Moderate exercise may ward off harmful effects of alcohol

harmful effects of alcoholAlcohol drinkers may appreciate the latest health news: Moderate exercise has been shown to offset some of the harmful effects of alcohol consumption. Drinking alcohol has been linked to a number of negative health outcomes, but the new study suggests that 2.5 hours of exercise a week could reduce those complications.

First author Karine Perreault said, “Among the sedentary participants, we found that the risk of death from cancer and all causes is slightly increased even for an alcohol consumption considered to be within guidelines.”


The authors do not suggest that exercise can fix the impact of binge drinking, but rather that it could help reduce some of those harmful effects.

The researchers defined drinking within guidelines as no more than 12 alcoholic beverages a week for men and women. However, compared to people who never drank, alcohol consumption even within the guidelines was associated with a 36 percent increased risk of cancer mortality and a 13 percent increase in all-cause mortality risk.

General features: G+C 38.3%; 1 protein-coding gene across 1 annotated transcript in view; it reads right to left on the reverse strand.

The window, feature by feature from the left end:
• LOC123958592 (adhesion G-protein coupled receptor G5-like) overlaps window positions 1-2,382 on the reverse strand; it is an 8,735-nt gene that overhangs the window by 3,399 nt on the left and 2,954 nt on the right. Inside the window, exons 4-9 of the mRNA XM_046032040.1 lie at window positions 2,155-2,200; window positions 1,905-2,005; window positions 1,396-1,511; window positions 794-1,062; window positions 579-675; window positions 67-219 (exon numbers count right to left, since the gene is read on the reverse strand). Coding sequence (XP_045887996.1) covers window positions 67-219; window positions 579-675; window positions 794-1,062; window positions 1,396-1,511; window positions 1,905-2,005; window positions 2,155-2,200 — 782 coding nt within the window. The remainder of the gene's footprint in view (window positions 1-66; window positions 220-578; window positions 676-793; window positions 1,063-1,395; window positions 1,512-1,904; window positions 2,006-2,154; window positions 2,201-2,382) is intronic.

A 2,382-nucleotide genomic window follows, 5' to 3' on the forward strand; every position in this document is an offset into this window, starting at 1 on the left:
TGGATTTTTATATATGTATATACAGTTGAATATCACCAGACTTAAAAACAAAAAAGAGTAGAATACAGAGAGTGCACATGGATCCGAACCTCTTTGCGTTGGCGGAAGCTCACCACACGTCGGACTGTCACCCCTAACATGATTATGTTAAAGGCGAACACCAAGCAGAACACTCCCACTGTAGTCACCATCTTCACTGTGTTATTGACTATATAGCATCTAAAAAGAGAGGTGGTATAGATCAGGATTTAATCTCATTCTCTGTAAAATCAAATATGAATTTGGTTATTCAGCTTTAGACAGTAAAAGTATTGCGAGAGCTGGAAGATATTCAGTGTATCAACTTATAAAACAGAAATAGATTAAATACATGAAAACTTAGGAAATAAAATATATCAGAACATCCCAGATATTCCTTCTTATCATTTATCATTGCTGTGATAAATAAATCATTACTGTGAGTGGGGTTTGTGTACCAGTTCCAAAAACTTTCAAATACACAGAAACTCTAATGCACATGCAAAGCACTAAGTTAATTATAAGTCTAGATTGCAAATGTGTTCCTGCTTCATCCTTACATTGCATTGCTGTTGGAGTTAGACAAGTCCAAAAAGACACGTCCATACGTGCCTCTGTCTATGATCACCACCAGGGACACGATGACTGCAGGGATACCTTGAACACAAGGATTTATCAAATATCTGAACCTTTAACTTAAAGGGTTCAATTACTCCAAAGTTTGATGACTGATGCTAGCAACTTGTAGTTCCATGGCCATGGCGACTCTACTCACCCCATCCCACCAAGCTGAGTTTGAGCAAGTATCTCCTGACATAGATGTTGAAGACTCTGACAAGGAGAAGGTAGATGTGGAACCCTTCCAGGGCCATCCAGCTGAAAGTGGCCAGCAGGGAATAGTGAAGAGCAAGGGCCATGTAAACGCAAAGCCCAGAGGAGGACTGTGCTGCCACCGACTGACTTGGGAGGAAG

On the other hand, drinkers who met the recommended minimum of weekly physical activity saw a substantial reduction in the odds of early death.

The researchers suggest that drinking and exercising share similar pathways in the body, but while alcohol harms the body, exercise works to protect it.

Although the study uncovered the protective properties of exercise against the effects of alcohol, it’s still important to steer clear of binge drinking and alcohol abuse. Alcohol can have negative long-term effects on the body, that’s a fact. Minimizing your overall intake – rather than trying to fix the impact of excessive drinking with exercise – is, perhaps, more efficient in reducing the risk of associated health problems and early death.

Author Bio

Emily Lunardo studied medical sociology at York University with a strong focus on the social determinants of health and mental illness. She is a registered Zumba instructor, as well as a Canfit Pro trainer, who teaches fitness classes on a weekly basis. Emily practices healthy habits in her own life as well as helps others with their own personal health goals. Emily joined Bel Marra Health as a health writer in 2013.


Popular Stories